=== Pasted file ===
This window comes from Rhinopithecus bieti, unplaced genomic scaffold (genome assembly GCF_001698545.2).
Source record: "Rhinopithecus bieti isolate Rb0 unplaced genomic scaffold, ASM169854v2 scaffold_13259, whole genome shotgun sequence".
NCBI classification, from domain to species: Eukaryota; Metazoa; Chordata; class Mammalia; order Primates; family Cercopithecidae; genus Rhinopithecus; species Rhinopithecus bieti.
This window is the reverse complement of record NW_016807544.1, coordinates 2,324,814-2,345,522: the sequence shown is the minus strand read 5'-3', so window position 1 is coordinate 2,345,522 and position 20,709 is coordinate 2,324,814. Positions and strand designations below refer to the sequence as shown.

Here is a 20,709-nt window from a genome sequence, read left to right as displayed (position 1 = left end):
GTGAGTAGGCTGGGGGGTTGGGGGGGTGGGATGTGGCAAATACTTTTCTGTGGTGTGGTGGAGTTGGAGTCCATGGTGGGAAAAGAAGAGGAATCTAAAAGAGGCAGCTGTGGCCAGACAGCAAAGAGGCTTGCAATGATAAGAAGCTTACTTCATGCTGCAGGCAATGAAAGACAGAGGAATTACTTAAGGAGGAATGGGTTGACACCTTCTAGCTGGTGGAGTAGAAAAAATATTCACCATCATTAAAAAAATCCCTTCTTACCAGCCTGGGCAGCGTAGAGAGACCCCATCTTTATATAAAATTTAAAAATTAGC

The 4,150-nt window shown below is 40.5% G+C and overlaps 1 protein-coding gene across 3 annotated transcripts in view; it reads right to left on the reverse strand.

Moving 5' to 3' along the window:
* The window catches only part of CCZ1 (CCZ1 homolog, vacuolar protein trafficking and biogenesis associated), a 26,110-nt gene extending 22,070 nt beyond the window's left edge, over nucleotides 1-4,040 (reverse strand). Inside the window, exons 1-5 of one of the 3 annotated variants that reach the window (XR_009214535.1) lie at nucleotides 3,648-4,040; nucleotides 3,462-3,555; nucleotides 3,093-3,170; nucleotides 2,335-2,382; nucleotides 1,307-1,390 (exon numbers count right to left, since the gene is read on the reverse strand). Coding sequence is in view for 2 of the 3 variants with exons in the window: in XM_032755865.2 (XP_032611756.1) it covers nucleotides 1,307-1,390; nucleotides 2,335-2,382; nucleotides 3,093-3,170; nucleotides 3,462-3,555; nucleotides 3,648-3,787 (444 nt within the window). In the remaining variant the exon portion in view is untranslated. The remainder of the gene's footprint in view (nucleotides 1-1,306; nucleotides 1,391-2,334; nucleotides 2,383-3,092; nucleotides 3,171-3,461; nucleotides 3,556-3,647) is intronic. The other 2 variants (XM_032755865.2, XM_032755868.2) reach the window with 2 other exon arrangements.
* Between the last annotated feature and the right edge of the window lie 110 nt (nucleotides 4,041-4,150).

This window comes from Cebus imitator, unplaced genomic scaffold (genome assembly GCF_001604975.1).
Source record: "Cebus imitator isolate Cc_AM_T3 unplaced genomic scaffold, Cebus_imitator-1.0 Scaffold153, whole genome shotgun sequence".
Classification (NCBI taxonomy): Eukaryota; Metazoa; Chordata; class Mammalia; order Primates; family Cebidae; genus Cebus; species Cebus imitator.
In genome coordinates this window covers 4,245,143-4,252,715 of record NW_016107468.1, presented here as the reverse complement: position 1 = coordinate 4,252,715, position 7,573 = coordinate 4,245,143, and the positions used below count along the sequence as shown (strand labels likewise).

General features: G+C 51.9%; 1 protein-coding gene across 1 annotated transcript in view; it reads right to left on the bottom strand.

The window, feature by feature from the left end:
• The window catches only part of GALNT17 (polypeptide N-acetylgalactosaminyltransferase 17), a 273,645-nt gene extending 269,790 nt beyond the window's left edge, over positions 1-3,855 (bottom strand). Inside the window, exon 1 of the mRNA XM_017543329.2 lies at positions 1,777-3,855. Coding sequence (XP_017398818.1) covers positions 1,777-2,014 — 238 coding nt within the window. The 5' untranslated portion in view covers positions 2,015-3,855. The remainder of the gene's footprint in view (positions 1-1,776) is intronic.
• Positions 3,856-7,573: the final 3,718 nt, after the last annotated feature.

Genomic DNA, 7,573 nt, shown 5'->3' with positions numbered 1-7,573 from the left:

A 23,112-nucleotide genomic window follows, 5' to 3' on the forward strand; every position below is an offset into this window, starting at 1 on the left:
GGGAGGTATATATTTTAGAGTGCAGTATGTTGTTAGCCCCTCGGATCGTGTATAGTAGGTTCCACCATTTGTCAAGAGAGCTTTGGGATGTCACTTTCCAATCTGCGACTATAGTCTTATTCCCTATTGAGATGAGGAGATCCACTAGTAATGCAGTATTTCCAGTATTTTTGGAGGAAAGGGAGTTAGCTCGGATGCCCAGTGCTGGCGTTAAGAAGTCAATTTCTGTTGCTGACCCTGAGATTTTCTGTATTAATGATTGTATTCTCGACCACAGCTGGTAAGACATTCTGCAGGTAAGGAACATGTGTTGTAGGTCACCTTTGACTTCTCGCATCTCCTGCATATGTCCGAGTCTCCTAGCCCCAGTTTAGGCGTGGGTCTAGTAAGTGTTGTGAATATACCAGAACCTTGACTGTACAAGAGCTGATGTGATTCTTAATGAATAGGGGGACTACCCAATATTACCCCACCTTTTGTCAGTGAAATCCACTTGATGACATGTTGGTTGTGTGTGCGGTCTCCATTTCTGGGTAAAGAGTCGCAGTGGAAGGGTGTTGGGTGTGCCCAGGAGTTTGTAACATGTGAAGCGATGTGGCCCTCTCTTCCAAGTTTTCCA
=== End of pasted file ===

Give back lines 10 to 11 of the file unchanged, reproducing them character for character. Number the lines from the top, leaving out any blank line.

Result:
* Between the last annotated feature and the right edge of the window lie 110 nt (nucleotides 4,041-4,150).

This window comes from Cebus imitator, unplaced genomic scaffold (genome assembly GCF_001604975.1).